The popular RTE current affairs presenter considers her home in our new series, in which notable Laois people tell us their favourite things about their native county.
What's your idea of a perfect day or weekend in Laois?
I go to Laois for a Mammy dinner! For me, bringing my children ‘home’ is the best part of the weekend. My son spends his time fascinated while sitting up on a stationary tractor for hours on end and we all tuck into a big roast and have a catch-up. Simple pleasures!
What is your first Laois memory?
I was born and reared in Laois so all my early memories are of growing up there. I was lucky to have a very happy childhood. We had great freedom and I just remember spending loads of time outside playing, cycling to school and of course everyone thinks the weather was always sunny in their childhood, but I do remember long, warm Laois summers. We enjoyed wandering around Ballyfin back in the time when it was a school and local amenity or out by the lovely riverside in Castletown.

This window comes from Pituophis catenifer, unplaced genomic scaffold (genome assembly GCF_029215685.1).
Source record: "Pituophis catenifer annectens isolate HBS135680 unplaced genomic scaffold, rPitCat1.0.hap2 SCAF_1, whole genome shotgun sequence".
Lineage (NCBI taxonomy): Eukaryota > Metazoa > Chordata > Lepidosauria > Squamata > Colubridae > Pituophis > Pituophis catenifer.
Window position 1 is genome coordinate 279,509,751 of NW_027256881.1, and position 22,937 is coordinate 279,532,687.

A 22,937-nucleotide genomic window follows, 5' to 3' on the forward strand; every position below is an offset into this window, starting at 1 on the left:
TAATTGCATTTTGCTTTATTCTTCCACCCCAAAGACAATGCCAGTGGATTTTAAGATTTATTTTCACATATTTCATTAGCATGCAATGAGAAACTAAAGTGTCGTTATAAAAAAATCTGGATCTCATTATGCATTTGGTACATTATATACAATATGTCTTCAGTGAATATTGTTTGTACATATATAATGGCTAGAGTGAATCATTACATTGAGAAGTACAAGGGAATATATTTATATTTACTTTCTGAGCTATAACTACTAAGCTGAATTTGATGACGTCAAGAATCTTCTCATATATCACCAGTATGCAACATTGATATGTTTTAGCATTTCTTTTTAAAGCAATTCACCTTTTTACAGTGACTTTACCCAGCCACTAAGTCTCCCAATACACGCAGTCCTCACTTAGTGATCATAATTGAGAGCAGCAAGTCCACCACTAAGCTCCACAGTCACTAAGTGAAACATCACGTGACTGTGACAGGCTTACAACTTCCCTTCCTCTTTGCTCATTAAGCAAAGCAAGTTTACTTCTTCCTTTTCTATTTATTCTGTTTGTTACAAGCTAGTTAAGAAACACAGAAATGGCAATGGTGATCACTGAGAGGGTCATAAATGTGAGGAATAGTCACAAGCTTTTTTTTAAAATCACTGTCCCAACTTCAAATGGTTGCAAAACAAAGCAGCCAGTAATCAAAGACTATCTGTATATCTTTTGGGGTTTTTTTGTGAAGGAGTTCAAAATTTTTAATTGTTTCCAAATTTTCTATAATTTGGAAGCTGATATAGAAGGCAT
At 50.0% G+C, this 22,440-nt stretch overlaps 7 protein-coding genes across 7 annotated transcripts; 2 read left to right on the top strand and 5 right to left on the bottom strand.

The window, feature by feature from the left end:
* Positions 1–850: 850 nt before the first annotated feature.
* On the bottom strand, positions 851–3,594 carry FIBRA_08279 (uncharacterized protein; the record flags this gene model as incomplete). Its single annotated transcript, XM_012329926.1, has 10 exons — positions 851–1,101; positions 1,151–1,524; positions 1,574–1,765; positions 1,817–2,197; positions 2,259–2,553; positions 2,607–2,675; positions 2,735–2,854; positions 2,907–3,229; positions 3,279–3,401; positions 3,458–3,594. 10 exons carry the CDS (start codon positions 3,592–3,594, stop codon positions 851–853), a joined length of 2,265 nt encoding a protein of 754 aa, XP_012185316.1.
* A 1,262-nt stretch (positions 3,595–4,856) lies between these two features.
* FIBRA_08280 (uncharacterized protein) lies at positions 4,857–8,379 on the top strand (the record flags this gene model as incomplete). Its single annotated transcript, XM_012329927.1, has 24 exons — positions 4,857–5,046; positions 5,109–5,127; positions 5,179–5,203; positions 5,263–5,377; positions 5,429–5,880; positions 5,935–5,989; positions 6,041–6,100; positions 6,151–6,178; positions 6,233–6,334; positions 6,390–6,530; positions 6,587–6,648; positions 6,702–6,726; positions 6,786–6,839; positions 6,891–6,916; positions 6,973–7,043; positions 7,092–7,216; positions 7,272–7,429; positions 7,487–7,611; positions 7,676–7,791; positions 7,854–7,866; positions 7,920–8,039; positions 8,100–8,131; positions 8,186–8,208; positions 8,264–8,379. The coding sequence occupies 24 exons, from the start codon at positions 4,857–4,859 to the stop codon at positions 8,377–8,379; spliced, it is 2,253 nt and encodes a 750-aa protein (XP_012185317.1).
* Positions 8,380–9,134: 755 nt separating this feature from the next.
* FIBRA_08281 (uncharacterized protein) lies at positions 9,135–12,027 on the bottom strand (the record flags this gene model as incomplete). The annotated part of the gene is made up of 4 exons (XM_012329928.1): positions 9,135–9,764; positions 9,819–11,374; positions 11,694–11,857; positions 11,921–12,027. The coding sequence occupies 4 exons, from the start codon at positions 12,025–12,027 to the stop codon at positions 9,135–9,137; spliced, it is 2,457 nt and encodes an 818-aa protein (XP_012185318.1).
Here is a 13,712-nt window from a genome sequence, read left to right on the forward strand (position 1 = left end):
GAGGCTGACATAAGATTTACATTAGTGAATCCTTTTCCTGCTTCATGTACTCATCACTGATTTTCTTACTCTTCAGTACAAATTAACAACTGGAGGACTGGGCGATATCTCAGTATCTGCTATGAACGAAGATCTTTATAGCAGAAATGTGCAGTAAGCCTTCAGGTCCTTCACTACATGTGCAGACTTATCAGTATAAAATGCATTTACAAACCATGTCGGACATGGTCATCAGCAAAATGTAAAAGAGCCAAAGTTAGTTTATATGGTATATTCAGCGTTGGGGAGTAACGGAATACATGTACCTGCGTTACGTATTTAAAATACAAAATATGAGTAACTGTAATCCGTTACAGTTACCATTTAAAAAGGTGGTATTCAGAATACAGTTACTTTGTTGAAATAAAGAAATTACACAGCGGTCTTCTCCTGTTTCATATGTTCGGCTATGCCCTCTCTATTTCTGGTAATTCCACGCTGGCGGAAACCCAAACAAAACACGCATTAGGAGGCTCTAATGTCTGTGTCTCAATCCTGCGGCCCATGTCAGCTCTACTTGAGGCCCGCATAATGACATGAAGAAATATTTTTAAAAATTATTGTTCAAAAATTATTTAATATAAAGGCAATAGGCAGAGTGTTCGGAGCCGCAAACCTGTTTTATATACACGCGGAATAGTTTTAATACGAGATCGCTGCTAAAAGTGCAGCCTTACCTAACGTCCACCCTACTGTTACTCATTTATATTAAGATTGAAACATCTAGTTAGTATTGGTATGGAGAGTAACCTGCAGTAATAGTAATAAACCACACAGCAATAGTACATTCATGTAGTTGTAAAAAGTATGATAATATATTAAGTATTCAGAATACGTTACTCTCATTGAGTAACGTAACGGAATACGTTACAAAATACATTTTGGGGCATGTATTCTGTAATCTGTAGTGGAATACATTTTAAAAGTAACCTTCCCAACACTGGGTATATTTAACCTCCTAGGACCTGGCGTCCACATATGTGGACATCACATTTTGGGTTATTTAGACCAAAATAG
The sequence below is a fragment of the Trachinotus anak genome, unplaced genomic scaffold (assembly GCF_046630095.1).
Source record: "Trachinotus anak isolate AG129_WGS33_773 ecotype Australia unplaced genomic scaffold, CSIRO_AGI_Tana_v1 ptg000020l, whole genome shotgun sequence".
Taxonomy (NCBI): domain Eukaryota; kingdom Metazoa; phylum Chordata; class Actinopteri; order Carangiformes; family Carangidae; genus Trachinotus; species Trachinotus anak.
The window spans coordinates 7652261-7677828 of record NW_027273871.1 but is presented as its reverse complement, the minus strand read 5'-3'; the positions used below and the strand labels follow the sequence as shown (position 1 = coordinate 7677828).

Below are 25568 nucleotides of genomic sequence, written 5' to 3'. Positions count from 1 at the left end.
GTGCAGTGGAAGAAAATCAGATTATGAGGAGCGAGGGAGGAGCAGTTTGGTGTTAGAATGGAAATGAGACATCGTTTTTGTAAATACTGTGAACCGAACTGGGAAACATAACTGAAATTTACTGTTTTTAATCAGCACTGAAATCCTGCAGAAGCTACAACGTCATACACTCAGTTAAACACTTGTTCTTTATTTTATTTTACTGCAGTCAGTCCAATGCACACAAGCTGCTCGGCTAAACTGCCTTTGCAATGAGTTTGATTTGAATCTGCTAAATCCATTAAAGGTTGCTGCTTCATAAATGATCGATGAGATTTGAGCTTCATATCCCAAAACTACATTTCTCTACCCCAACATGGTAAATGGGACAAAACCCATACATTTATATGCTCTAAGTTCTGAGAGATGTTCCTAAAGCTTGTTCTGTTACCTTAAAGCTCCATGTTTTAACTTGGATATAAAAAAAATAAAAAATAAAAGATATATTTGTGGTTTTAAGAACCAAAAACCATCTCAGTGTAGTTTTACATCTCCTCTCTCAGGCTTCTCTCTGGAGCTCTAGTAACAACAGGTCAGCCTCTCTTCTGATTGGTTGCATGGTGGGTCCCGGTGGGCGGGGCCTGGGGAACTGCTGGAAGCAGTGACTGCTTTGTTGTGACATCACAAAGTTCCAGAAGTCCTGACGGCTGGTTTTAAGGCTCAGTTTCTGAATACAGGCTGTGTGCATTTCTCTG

What's your favourite part of the county and why?
I love nothing more than the comfort and familiarity of being at home. There’s a very special feeling when you are back in the area where you grew up and your character was formed. For me, it’s not about any one place. It’s all just home!
What's the biggest challenge facing the county?
I’m very hopeful for Laois and the future of the county. Portlaoise is the fastest growing town in Ireland and as time progresses, accessibility for people who live in Laois and work in Dublin will hopefully get better, quicker and easier. Laois has everything going for it; Portlaoise is a modern, urban centre but the county still retains the benefits of being rural.
If you had the power to change one thing about Laois what would it be?
I always felt that the Celtic Tiger bypassed Laois and as the economy improves, I really hope that balanced and sustainable economic development comes to the county and that Laois realises its own potential as a dynamic hub in the heart of Ireland.